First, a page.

Richard Joel

From Wikipedia, the free encyclopedia
Jump to: navigation, search
Richard M. Joel
President of Yeshiva University
Assumed office
Preceded by Norman Lamm
Succeeded by Ari Berman
Personal details
Born (1950-09-09) 9 September 1950 (age 66)
Spouse(s) Esther née Ribne
Alma mater New York University
Occupation attorney, professor

Richard M. Joel (born September 9, 1950) is the fourth president of Yeshiva University (YU), a Modern Orthodox Jewish university with some 7,000 students at its undergraduate and graduate divisions in New York City. President Joel is renowned as a charismatic leader and a captivating orator, and has traveled globally to dialogue with audiences on values-driven education, communal leadership, and Jewish identity. He has written on topics that include the BDS movement on college campuses and civil discourse.[1]

Academic and professional credentials[edit]

Richard Joel received his BA and JD from New York University, where he was a Root-Tilden law scholar, and has received honorary doctorates from Boston Hebrew College and Gratz College. He was an assistant district attorney and Deputy Chief of Appeals in the Bronx. His career continued as associate dean and professor of law at YU's Benjamin N. Cardozo School of Law.[2]

At Hillel[edit]

From 1989 to 2003, Joel served as President and International director of Hillel: The Foundation for Jewish Campus Life, an organization which supports Jewish life for college and university students throughout the world. In 1994, Joel orchestrated Hillel's independence from B'nai B'rith, its parent organization since 1925. Joel also increased the organization's financial stability and prestige by bringing on board major philanthropists such as Michael Steinhardt, Edgar Bronfman, Sr., and Lynn Schusterman and Charles Schusterman. During his tenure, Hillel partnered with Birthright Israel, and launched the Steinhardt Jewish Campus Service Corps, a group of recent college graduates tasked with engaging unaffiliated Jews and drawing them to Judaism and Jewish events. Hillel also expanded to the former Soviet Union and South America.[3] Joel's tenure at Hillel has been criticized by some as providing stylish instead of substantive Judaism.[4] (See also: Hillel: The Foundation for Jewish Campus Life#Criticism) However, Joel has also been credited for his "skilled management, magnetism, personal warmth" and "clarity of vision".[3] Joel is credited as the one who "transformed this movement (Hillel) and put Jewish renaissance at the forefront of the community's agenda", and his contributions to Hillel have been defined as "immeasurable" by its past and present leadership.[5]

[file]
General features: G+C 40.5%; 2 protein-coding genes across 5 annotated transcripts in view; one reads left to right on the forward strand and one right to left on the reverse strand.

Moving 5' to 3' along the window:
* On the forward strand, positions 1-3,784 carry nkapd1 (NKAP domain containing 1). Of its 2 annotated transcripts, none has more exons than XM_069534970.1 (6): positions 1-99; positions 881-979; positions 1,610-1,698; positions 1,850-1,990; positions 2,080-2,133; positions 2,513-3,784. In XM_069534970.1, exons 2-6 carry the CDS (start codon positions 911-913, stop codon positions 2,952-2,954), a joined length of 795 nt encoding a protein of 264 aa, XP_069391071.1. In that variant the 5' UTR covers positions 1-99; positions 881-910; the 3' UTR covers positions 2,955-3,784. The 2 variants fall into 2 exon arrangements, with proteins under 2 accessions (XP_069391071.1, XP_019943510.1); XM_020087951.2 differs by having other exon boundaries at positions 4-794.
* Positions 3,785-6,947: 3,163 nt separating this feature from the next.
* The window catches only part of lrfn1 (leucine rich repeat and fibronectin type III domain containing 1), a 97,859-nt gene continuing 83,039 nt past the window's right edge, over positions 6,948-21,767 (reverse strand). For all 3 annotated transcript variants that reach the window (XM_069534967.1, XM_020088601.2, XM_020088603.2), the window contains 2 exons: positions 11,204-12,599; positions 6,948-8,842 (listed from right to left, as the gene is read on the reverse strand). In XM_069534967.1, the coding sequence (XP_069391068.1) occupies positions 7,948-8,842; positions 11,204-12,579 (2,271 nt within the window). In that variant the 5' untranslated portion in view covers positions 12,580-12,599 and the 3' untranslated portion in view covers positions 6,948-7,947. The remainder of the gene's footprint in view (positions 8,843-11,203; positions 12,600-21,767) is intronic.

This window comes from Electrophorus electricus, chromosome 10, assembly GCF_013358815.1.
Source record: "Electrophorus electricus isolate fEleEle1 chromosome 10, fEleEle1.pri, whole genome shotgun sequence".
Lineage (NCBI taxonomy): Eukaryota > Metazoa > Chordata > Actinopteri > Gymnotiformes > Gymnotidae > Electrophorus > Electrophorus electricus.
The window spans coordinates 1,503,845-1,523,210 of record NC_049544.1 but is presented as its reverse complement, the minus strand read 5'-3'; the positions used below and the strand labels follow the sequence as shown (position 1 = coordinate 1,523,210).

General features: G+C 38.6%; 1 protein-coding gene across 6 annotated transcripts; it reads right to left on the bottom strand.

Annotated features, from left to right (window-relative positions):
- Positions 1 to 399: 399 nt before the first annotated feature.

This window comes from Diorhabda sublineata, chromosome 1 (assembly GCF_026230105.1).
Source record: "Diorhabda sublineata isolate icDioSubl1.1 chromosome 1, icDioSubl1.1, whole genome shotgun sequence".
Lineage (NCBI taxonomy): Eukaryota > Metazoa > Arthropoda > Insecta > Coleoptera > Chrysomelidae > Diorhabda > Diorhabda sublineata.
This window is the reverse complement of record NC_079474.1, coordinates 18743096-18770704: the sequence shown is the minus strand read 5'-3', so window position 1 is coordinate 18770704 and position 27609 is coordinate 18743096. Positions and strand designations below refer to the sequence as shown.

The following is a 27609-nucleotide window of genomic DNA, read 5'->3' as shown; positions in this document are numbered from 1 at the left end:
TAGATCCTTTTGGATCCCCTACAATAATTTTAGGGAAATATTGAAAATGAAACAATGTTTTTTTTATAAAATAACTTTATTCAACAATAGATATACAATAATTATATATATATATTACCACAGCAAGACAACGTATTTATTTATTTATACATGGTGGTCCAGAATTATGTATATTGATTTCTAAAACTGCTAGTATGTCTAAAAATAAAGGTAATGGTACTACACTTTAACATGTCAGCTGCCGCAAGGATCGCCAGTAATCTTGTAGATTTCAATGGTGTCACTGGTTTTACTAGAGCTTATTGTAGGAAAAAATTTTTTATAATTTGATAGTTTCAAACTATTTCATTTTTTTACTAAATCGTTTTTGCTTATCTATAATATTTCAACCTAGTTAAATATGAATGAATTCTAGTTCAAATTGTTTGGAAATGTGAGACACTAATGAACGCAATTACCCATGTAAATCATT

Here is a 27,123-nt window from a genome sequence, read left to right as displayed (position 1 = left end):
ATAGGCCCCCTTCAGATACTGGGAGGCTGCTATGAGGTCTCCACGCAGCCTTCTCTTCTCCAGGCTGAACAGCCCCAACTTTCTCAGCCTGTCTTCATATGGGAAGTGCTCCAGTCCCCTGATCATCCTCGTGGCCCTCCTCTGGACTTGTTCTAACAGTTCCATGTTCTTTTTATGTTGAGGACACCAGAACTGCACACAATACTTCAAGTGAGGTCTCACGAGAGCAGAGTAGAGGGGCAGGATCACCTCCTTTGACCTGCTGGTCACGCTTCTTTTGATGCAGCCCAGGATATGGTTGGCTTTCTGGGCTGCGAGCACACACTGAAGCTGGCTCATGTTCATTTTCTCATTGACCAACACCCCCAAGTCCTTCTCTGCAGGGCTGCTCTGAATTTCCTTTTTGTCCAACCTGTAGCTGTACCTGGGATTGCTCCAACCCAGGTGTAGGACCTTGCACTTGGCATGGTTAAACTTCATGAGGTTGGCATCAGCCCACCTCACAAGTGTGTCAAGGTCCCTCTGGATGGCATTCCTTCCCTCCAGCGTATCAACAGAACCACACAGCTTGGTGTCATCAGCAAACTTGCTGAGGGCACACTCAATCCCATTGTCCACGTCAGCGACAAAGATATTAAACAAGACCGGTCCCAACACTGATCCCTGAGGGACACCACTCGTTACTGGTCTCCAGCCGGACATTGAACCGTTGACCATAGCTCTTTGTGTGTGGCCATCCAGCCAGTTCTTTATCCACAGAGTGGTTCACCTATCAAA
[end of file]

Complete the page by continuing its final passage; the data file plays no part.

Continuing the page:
Investigating abuse[edit]

During his tenure at Hillel, Joel served as the head of the special commission impaneled by the Orthodox Union (OU) to investigate allegations that community leaders had ignored charges against the abusive outreach rabbi Baruch Lanner, an executive with the OU's National Conference of Synagogue Youth (NCSY). The commission concluded that many OU and NCSY leaders had made serious errors in judgment.

At Yeshiva University[edit]

President Joel at YU Commencement

Joel became president of YU in 2003, succeeding Rabbi Dr. Norman Lamm, who had been president since 1976. Since assuming the presidency, President Joel has appointed new deans for Yeshiva College, Albert Einstein College of Medicine, Syms School of Business, and the Rabbi Isaac Elchanan Theological Seminary (RIETS), added faculty positions throughout the university, and spurred wide-ranging improvements to campus life, including the construction of the Jacob and Dreizel Glueck Center for Jewish Study, which opened in August 2009, established the Center for Jewish Future,[6] whose mission is to have students engage in service learning programs that foster leadership and serve to enrich the Jewish community through the student body of Yeshiva University, established the Katz School of Graduate and Professional Studies,[7] and restructured Yeshiva University’s Albert Einstein College of Medicine.[8] Joel has strengthened the Jay and Jeanie Schottenstein and S. Daniel Abraham honors programs [9] and has focused on maximizing student success. With these advancements, Richard Joel has expanded the reputation of the University as Yeshiva started reaching a broader student base, honored current American political leaders,[10][11] and helped spread its reputation through such ventures as the Maccabeats and breaking a Guinness World Record.[12] Above all, with his characteristic charm and wit, President Joel can often be spotted around Yeshiva’s campuses engaging with students and learning about them; one of his great pleasures at Yeshiva is in serving on its faculty and teaching his weekly course. Following his lead, the university has further developed a culture of warmth.[13]